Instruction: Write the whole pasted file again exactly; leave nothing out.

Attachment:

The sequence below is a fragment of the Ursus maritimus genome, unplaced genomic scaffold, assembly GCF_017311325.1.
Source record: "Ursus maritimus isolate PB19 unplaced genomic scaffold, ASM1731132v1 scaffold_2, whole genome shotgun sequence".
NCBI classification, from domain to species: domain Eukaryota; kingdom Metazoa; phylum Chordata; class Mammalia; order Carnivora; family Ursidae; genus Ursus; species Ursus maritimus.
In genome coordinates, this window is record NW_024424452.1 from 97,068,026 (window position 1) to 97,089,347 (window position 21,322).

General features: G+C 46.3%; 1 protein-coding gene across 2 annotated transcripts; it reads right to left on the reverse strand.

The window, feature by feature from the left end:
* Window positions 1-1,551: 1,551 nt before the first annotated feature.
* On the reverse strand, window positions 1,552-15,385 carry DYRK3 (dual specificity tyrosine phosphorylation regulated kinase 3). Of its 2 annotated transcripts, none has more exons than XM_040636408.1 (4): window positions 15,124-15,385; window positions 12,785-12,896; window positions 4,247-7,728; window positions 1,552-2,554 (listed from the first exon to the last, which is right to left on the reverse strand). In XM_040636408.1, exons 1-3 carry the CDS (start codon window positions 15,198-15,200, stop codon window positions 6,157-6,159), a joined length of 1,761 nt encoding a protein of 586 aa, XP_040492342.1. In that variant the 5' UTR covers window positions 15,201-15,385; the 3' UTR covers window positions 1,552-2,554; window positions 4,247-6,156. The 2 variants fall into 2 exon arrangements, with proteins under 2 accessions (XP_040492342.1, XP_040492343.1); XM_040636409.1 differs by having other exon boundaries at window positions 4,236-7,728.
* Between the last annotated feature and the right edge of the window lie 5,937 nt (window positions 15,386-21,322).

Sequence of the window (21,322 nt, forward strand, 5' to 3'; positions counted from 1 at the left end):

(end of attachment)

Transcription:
The sequence below is a fragment of the Ursus maritimus genome, unplaced genomic scaffold, assembly GCF_017311325.1.
Source record: "Ursus maritimus isolate PB19 unplaced genomic scaffold, ASM1731132v1 scaffold_2, whole genome shotgun sequence".
NCBI classification, from domain to species: domain Eukaryota; kingdom Metazoa; phylum Chordata; class Mammalia; order Carnivora; family Ursidae; genus Ursus; species Ursus maritimus.
In genome coordinates, this window is record NW_024424452.1 from 97,068,026 (window position 1) to 97,089,347 (window position 21,322).

General features: G+C 46.3%; 1 protein-coding gene across 2 annotated transcripts; it reads right to left on the reverse strand.

The window, feature by feature from the left end:
* Window positions 1-1,551: 1,551 nt before the first annotated feature.
* On the reverse strand, window positions 1,552-15,385 carry DYRK3 (dual specificity tyrosine phosphorylation regulated kinase 3). Of its 2 annotated transcripts, none has more exons than XM_040636408.1 (4): window positions 15,124-15,385; window positions 12,785-12,896; window positions 4,247-7,728; window positions 1,552-2,554 (listed from the first exon to the last, which is right to left on the reverse strand). In XM_040636408.1, exons 1-3 carry the CDS (start codon window positions 15,198-15,200, stop codon window positions 6,157-6,159), a joined length of 1,761 nt encoding a protein of 586 aa, XP_040492342.1. In that variant the 5' UTR covers window positions 15,201-15,385; the 3' UTR covers window positions 1,552-2,554; window positions 4,247-6,156. The 2 variants fall into 2 exon arrangements, with proteins under 2 accessions (XP_040492342.1, XP_040492343.1); XM_040636409.1 differs by having other exon boundaries at window positions 4,236-7,728.
* Between the last annotated feature and the right edge of the window lie 5,937 nt (window positions 15,386-21,322).

Sequence of the window (21,322 nt, forward strand, 5' to 3'; positions counted from 1 at the left end):